Don Wehby, chief executive officer of the GraceKennedy Group, says the 2023 sponsorship package for the Inter-Secondary Schools Sports Association (ISSA)/GraceKennedy Boys' and Girls' Athletics Championships overwhelmingly represents his company's commitment to invest in the country's youth.
Wehby's comments came during yesterday's launch of this year's 113th staging of the event at the National Stadium where he announced that the food and financial services conglomerate has allocated $175 million — $81 million in cash and $94 million in execution — through Grace Foods, Grace Money Services and First Global brand for the five-day spectacle scheduled for March 28 to April 1.
This figure represents a significant increase from the $88 million invested last year, and Wehby stressed that the company's sponsorship of Champs is more than just about sports.
"This is our 16th year of sponsoring and I want to emphasise the point that as a business we don't consider it an expense; it's an investment in our youth, sport and more importantly, an investment in our country," Wehby told the Jamaica Observer.
"We are pleased with our sponsorship of Champs and we would like to continue as long as possible. It's a huge investment for GraceKennedy; it is our largest sponsorship by far but it's a return on investment because we have seen the fruits of that investment in the country's many stars, including Shelly-Ann Fraser-Pryce and Hansle Parchment who continue to make us proud each year," he added.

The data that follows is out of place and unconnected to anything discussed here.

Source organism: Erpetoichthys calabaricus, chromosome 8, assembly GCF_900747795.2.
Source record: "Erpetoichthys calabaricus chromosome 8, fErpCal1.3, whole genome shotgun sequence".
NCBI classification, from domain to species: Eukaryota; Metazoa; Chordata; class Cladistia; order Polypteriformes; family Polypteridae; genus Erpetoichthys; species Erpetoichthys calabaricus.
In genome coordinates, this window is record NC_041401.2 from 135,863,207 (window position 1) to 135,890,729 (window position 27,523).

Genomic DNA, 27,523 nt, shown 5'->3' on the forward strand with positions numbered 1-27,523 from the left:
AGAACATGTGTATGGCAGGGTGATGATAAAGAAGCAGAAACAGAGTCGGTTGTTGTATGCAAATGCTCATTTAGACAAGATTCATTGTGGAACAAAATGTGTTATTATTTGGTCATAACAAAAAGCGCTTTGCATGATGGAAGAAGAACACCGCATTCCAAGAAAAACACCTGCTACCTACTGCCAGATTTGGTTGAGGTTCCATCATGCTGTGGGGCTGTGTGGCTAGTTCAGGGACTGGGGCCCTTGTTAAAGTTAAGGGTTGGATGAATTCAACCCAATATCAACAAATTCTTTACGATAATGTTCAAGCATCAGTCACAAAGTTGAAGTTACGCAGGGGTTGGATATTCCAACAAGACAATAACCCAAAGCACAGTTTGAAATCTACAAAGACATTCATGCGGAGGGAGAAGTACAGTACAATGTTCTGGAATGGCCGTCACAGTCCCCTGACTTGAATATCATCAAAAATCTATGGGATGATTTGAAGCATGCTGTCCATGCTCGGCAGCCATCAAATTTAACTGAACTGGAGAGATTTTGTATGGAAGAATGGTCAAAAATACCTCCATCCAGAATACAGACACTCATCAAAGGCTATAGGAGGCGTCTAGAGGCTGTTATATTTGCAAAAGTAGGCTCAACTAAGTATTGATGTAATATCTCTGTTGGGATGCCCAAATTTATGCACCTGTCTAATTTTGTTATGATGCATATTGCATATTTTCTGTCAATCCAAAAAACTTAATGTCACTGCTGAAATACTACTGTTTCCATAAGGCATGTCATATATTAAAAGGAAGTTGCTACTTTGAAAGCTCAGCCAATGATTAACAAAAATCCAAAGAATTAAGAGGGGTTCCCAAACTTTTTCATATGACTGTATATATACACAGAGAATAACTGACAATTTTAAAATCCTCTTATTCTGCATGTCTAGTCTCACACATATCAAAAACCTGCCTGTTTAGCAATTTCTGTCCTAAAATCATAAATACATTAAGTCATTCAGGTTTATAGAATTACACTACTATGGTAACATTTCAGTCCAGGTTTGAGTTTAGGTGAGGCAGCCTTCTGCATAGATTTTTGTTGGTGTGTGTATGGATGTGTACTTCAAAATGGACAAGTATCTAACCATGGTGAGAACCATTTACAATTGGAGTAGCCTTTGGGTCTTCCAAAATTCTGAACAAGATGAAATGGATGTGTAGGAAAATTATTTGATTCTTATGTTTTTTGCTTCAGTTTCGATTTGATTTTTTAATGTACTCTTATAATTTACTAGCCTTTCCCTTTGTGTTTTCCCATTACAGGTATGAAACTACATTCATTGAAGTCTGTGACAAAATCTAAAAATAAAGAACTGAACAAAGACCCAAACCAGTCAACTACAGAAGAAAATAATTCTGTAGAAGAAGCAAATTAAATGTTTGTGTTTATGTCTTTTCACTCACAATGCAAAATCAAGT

Aside from the core sponsorship, GraceKennedy will have a special award of $250,000 each for the top teacher and coach of the champion boys' and girls' school.
Additionally, a special digital award of $500,000 will be up for grabs for the boys' and girls' school that break the most records. This money will go towards the schools' digital curriculum, as part of GraceKennedy's push for digital technology and advancement at schools.
"As you know, we sponsor schoolboy cricket as well; we believe that sports is an important aspect of the growth and development of young people, fostering their physical, psychological and emotional well-being. In other words, sports assist in producing better citizens in terms of dedication and commitment to their goals," Wehby said.
"I am bullish about this because I remember I was an athlete many years ago and I developed a habit of getting up six in the morning to go to the Palisadoes to run on the stretch, and I found that during track season I did better in school because a fit body is a fit mind. So we believe in the importance of sport from a national point of view and the hope is that we will have a better country with our investment in sports," he noted.
The annual event, slated for the National Stadium, is set to welcome back a full-scale audience for the first time since 2019, after it was executed with a scaled-back 20,000 spectators last year. No spectator was allowed in 2021 and it was cancelled in 2020 due to the novel coronavirus pandemic.
This is much to the delight of ISSA President Keith Wellington, who praised their partners for the unwavering support.
"Over the past 36th months, Jamaica and indeed the world has benefited from the investments made in this product and, by extension, track and field by ISSA and its various stakeholders, including our sponsors led by Grace Foods.
"ISSA remains committed to working with our partners to protect and grow Jamaica's track and field as a global and first world product," Wellington declared.
The ISSA president encouraged patrons to purchase tickets online at www.tickets.issasports.com. He said those without online access will be able to buy tickets from the ticket office daily.
A total of 69 boys' schools and 68 girls' teams are expected to feature, with 88 events set to be contested. Kingston College and Edwin Allen High are the respective boys' and girls' defending champions.
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